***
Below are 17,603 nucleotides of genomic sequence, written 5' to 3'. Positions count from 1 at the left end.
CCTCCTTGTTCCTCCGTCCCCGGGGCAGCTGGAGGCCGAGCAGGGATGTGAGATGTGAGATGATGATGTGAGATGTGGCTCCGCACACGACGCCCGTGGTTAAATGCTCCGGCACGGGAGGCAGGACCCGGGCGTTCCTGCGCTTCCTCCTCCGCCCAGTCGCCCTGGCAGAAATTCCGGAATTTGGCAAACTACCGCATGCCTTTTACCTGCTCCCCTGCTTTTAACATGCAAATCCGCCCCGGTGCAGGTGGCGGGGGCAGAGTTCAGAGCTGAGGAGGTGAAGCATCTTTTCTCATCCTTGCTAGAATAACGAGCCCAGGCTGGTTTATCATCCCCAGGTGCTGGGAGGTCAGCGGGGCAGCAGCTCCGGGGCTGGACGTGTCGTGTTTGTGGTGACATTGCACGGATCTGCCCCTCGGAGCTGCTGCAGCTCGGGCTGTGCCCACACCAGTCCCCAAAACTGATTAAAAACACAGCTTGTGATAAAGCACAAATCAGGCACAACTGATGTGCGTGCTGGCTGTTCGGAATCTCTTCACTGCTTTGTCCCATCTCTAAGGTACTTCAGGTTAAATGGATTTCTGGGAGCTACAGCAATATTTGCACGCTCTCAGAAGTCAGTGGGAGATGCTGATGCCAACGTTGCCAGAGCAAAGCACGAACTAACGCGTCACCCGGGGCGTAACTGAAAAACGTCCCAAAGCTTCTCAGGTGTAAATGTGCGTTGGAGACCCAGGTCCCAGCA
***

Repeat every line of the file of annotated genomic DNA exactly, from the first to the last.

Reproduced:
Below are 17,603 nucleotides of genomic sequence, written 5' to 3'. Positions count from 1 at the left end.
CCTCCTTGTTCCTCCGTCCCCGGGGCAGCTGGAGGCCGAGCAGGGATGTGAGATGTGAGATGATGATGTGAGATGTGGCTCCGCACACGACGCCCGTGGTTAAATGCTCCGGCACGGGAGGCAGGACCCGGGCGTTCCTGCGCTTCCTCCTCCGCCCAGTCGCCCTGGCAGAAATTCCGGAATTTGGCAAACTACCGCATGCCTTTTACCTGCTCCCCTGCTTTTAACATGCAAATCCGCCCCGGTGCAGGTGGCGGGGGCAGAGTTCAGAGCTGAGGAGGTGAAGCATCTTTTCTCATCCTTGCTAGAATAACGAGCCCAGGCTGGTTTATCATCCCCAGGTGCTGGGAGGTCAGCGGGGCAGCAGCTCCGGGGCTGGACGTGTCGTGTTTGTGGTGACATTGCACGGATCTGCCCCTCGGAGCTGCTGCAGCTCGGGCTGTGCCCACACCAGTCCCCAAAACTGATTAAAAACACAGCTTGTGATAAAGCACAAATCAGGCACAACTGATGTGCGTGCTGGCTGTTCGGAATCTCTTCACTGCTTTGTCCCATCTCTAAGGTACTTCAGGTTAAATGGATTTCTGGGAGCTACAGCAATATTTGCACGCTCTCAGAAGTCAGTGGGAGATGCTGATGCCAACGTTGCCAGAGCAAAGCACGAACTAACGCGTCACCCGGGGCGTAACTGAAAAACGTCCCAAAGCTTCTCAGGTGTAAATGTGCGTTGGAGACCCAGGTCCCAGCA